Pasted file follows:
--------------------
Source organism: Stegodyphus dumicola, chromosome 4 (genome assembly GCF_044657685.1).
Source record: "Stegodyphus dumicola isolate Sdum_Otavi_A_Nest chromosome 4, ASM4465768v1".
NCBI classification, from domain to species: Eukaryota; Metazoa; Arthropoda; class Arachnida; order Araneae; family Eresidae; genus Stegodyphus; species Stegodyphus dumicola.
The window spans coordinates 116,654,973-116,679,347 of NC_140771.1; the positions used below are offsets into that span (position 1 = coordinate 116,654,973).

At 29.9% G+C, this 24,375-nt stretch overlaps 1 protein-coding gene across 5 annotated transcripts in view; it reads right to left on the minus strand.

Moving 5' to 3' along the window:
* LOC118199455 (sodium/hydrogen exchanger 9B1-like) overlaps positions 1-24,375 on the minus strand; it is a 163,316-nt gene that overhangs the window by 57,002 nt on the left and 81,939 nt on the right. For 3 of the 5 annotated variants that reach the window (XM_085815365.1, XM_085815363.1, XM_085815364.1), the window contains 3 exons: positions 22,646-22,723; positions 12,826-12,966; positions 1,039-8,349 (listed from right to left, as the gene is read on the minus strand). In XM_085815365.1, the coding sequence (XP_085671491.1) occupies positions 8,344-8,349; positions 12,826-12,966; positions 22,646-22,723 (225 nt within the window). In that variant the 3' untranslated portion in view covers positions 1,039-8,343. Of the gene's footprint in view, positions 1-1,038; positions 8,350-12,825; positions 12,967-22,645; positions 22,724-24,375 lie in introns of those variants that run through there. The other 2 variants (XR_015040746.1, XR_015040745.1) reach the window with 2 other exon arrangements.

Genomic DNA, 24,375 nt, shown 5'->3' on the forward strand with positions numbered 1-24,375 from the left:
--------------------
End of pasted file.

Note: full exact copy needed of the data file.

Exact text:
Source organism: Stegodyphus dumicola, chromosome 4 (genome assembly GCF_044657685.1).
Source record: "Stegodyphus dumicola isolate Sdum_Otavi_A_Nest chromosome 4, ASM4465768v1".
NCBI classification, from domain to species: Eukaryota; Metazoa; Arthropoda; class Arachnida; order Araneae; family Eresidae; genus Stegodyphus; species Stegodyphus dumicola.
The window spans coordinates 116,654,973-116,679,347 of NC_140771.1; the positions used below are offsets into that span (position 1 = coordinate 116,654,973).

At 29.9% G+C, this 24,375-nt stretch overlaps 1 protein-coding gene across 5 annotated transcripts in view; it reads right to left on the minus strand.

Moving 5' to 3' along the window:
* LOC118199455 (sodium/hydrogen exchanger 9B1-like) overlaps positions 1-24,375 on the minus strand; it is a 163,316-nt gene that overhangs the window by 57,002 nt on the left and 81,939 nt on the right. For 3 of the 5 annotated variants that reach the window (XM_085815365.1, XM_085815363.1, XM_085815364.1), the window contains 3 exons: positions 22,646-22,723; positions 12,826-12,966; positions 1,039-8,349 (listed from right to left, as the gene is read on the minus strand). In XM_085815365.1, the coding sequence (XP_085671491.1) occupies positions 8,344-8,349; positions 12,826-12,966; positions 22,646-22,723 (225 nt within the window). In that variant the 3' untranslated portion in view covers positions 1,039-8,343. Of the gene's footprint in view, positions 1-1,038; positions 8,350-12,825; positions 12,967-22,645; positions 22,724-24,375 lie in introns of those variants that run through there. The other 2 variants (XR_015040746.1, XR_015040745.1) reach the window with 2 other exon arrangements.

Genomic DNA, 24,375 nt, shown 5'->3' on the forward strand with positions numbered 1-24,375 from the left: